My historic crush is SirArthur Henry Rostron, KBE, RD, RNR (14 May 1869 – 4 November 1940). He was the captain of the RMS Carpathia and was the one who rescued the Titanic survivors. Now I’m a serious hardcore Titanic fanboy, and this guy was a serious hero, though he didn’t consider himself one.
On receiving Titanic’s SOS call he changed course and pushed his ship beyond all normal limits to travel 58 miles to reach the stricken liner. The Carpathia’s top speed was 14 knots, but Rostron and his crew managed to get her up to 17. 706 people were rescued.
Though much praised and decorated for his calm and exemplary actions the modest Rostron was reluctant to speak publicly about the Titanic disaster. But in response to a journalist querying many years later how his little ship could have been coerced to travel at a speed greater than the maximum of which she was supposedly capable, and how she had progressed safely at such speed through ice in the dark, the deeply religious Rostron simply replied “A hand other than mine was on the wheel that night”.
“I feel like an adopted son” ~ Kevin Spacey on hearing the news that he will received an honorary Knighthood in the U.K. In the meantime, let’s enjoy a photo of Kevin as a Commander of the British Empire (CBE) November 3, 2010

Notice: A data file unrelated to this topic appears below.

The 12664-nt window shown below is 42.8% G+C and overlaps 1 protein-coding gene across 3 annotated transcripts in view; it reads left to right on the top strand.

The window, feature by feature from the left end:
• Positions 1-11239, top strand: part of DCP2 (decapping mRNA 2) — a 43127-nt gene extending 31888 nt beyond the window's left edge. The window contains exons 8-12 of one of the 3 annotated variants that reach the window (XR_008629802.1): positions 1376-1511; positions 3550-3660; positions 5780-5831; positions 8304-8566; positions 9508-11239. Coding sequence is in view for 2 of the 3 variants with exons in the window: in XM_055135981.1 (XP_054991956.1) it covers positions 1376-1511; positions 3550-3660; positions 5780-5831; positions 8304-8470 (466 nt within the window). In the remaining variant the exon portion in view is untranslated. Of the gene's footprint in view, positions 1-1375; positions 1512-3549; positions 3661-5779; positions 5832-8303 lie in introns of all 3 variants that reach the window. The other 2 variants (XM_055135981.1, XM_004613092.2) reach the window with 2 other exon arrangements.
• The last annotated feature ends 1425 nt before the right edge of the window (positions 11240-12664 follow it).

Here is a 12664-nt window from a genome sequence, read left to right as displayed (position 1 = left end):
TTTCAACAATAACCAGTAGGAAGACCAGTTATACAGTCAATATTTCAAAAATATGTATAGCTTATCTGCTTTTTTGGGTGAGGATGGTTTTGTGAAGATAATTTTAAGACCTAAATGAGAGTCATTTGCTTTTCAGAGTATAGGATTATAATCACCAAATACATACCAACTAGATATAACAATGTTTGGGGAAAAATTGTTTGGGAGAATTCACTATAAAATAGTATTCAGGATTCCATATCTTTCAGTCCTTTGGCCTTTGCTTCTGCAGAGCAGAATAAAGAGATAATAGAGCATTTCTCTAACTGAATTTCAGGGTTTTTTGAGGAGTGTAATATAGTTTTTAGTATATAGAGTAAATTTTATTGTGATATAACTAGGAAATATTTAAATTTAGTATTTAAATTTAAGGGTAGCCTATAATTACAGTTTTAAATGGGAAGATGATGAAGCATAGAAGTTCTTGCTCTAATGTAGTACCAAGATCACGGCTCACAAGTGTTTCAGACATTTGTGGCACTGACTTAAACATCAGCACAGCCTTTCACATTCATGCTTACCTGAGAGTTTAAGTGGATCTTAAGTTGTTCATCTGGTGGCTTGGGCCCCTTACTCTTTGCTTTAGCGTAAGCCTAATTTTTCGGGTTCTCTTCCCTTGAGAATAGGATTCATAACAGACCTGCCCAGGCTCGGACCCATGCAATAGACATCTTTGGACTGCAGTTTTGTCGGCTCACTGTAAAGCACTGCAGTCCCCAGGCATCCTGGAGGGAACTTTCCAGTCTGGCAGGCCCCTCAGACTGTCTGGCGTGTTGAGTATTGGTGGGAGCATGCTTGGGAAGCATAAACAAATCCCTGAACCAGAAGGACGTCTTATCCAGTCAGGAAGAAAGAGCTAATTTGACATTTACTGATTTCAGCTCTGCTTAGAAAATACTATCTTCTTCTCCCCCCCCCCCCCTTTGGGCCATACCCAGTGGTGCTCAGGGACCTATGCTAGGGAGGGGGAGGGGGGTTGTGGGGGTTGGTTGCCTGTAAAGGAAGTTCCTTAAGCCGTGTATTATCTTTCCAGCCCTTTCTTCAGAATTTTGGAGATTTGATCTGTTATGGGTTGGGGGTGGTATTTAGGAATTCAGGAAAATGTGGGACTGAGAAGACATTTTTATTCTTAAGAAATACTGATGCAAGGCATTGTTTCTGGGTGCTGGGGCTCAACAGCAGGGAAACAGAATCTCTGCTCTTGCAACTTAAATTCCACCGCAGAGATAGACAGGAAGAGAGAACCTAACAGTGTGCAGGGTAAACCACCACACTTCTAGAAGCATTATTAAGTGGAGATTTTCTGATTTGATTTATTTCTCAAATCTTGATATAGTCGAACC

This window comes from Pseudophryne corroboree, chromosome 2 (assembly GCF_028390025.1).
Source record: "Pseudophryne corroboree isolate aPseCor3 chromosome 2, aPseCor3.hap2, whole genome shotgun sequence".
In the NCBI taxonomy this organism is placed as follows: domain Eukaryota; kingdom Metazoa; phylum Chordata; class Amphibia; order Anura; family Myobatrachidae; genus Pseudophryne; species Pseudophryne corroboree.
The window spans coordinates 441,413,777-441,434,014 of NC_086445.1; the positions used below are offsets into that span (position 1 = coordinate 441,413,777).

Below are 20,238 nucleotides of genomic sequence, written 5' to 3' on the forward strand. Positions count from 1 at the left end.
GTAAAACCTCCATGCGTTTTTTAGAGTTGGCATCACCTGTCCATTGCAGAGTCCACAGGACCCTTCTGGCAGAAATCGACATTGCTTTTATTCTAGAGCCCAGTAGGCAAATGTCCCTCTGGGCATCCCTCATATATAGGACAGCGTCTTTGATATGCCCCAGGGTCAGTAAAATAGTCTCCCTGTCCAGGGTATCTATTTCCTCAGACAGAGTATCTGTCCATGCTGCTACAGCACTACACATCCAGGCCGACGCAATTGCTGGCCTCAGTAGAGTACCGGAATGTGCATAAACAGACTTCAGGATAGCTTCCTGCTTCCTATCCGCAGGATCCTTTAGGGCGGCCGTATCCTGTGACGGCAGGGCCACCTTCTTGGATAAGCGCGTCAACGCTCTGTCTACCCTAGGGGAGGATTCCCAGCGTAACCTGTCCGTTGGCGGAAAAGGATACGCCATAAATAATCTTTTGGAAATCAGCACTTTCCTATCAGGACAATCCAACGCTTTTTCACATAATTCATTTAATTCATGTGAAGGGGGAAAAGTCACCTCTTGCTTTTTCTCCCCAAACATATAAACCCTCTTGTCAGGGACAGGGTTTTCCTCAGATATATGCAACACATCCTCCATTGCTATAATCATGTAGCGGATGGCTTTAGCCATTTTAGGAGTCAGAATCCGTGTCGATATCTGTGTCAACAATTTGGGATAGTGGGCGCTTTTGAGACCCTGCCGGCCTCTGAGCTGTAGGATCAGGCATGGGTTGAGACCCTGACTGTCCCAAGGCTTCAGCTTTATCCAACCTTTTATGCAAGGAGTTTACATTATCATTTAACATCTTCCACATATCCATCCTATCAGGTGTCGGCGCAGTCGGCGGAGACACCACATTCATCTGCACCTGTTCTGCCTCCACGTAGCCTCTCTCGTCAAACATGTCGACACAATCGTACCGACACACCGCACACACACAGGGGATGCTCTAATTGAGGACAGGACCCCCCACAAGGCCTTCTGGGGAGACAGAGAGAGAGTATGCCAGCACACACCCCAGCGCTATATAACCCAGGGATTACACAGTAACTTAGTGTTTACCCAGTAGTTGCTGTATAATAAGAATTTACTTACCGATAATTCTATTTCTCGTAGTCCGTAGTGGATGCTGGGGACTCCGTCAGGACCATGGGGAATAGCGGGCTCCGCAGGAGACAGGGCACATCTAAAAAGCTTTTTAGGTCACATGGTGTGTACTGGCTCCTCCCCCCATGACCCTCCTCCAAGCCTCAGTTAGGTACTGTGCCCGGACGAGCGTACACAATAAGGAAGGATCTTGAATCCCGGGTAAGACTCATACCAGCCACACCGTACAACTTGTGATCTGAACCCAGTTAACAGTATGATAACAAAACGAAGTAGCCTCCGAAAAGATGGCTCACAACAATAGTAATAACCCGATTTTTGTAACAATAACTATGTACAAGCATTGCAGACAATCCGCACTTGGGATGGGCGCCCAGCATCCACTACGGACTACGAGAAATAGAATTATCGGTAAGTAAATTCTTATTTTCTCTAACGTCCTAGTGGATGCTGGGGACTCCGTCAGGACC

Ha az Igazságügyi Bizottság vezetője sikítozni kezd ijedtében két tucat teljesen csendben tiltakozó aktivista láttán, akik beleszólást kérnek a saját ügyü(n)kbe, akkor vajon hogyan reagálna Rubovszky Aljas-Módon-Betörtek-A-Bizottsági-Ülésemre György, ha a mi mozgalmaink nem küzdöttek volna több, mint egy évszázadon át az erőszakmentességért?
Egyre kevésbé szórakoztat, amikor konkrét elnyomást szorgalmazó emberek hisztiznek az erőszakmentesek kiállásain. Nem is sejtitek, faszikáim, mit kapnátok a pofátokba, ha mi is a ti szabályaitok szerint játszanánk.
Ugyanitt tisztelet jár a tegnapi tiltakozó kéttucatnak: éljenek soká!
It’s “Dame Sarah Connolly” or “Dame Sarah,” never “Dame Connolly.” The titles Dame and Sir are not used with surnames alone. Even though I know this full well, I once addressed a DBE as “Dame [Surname].” Conversation moved on too quickly for me to correct myself and I have remained permanently embarrassed by the faux pas.